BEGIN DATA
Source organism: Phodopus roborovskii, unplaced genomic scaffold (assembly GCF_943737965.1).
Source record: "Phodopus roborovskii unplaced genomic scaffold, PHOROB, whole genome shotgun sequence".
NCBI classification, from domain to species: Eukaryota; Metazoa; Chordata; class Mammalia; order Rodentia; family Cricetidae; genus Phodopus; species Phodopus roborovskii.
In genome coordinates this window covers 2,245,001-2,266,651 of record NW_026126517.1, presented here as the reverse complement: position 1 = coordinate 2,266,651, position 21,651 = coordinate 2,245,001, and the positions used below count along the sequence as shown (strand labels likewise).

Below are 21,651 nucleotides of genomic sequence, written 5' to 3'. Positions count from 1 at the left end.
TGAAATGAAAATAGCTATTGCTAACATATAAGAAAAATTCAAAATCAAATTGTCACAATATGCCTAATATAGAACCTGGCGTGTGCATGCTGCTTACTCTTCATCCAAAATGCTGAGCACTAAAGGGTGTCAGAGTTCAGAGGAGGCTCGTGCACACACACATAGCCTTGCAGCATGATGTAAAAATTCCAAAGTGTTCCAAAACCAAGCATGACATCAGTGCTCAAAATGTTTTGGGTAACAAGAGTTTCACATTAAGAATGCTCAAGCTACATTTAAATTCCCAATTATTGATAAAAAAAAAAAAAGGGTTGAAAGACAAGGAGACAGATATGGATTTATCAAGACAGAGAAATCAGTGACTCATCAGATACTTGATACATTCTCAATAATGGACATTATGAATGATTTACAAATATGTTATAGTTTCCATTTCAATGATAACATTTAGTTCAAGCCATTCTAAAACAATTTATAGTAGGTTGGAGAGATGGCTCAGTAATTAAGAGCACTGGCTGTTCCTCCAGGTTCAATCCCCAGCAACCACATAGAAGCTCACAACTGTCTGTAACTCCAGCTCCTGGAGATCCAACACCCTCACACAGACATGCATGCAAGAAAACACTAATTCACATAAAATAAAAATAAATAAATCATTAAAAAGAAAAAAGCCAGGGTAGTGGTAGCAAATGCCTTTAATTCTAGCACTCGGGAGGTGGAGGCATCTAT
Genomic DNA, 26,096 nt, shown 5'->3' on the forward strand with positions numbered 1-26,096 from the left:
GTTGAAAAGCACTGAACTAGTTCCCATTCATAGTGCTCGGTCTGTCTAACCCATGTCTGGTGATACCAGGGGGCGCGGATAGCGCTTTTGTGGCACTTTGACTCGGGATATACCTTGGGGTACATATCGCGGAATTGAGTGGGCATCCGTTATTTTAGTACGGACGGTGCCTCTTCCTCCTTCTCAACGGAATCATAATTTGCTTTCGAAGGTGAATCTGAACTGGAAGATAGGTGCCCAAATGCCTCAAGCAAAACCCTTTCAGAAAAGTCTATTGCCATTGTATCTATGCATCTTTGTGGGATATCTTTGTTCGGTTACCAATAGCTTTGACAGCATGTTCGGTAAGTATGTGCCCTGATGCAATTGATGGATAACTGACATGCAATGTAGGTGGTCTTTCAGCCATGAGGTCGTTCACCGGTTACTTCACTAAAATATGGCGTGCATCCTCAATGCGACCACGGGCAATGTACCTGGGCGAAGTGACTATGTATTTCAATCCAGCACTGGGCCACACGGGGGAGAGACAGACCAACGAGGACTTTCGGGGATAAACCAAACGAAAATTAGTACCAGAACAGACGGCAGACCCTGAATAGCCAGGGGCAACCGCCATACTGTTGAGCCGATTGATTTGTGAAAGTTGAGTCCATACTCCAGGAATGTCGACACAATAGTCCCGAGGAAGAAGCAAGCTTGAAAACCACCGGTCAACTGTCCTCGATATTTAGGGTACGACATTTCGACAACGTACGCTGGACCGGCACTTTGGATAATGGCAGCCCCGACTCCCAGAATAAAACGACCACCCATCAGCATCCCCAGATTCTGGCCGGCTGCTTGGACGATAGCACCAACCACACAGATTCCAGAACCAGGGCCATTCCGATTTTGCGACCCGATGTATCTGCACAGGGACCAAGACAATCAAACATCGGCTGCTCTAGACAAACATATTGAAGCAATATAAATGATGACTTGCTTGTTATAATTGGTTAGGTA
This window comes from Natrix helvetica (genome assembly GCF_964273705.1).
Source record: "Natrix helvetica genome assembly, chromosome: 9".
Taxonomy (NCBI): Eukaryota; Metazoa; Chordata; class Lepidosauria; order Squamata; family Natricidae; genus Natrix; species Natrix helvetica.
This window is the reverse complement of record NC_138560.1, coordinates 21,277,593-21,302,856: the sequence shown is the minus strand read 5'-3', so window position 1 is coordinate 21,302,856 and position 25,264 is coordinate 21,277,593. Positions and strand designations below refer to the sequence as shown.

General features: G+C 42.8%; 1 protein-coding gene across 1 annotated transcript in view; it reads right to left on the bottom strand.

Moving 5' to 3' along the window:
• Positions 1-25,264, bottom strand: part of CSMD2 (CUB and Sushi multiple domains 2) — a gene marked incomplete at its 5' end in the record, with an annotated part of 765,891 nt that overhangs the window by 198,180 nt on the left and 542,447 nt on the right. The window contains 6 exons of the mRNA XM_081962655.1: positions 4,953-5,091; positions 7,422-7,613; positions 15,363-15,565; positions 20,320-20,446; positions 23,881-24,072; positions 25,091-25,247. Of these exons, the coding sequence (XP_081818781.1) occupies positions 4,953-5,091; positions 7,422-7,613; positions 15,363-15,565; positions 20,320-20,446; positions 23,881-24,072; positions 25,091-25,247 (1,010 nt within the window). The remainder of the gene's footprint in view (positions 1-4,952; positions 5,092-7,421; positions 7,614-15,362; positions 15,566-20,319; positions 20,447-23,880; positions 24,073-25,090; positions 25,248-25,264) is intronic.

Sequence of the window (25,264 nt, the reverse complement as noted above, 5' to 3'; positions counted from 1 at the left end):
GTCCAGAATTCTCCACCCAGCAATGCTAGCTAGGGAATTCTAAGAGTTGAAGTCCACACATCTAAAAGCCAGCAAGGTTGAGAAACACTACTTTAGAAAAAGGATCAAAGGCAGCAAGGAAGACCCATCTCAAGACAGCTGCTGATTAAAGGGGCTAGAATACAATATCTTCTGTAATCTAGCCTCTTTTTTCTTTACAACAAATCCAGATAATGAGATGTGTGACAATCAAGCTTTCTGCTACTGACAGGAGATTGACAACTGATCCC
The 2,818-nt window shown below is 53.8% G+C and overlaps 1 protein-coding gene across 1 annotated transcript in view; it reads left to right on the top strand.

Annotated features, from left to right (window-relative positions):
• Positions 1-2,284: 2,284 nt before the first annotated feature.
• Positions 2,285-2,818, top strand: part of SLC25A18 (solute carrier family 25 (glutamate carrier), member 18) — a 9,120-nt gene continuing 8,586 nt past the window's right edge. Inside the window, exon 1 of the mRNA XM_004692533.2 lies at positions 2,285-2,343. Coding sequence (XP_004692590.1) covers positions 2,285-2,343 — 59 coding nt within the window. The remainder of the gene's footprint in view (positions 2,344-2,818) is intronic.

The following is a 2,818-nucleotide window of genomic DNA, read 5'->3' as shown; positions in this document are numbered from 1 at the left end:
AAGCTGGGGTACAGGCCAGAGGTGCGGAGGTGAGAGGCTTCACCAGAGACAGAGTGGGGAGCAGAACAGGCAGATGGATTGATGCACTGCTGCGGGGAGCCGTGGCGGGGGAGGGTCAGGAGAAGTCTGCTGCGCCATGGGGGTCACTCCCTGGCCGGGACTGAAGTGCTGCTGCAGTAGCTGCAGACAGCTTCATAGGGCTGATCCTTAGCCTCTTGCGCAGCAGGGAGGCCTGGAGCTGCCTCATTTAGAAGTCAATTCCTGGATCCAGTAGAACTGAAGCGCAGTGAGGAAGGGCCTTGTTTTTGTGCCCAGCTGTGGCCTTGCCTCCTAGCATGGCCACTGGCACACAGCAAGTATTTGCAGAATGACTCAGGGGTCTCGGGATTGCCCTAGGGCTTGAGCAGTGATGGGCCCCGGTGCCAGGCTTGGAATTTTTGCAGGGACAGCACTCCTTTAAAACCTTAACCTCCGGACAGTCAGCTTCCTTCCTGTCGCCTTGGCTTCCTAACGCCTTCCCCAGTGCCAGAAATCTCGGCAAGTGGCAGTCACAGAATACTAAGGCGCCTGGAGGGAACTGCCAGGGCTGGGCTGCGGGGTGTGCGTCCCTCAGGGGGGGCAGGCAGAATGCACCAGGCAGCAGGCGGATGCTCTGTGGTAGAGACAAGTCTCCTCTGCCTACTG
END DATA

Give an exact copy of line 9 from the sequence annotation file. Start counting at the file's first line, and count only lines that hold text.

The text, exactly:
This window comes from Natrix helvetica (genome assembly GCF_964273705.1).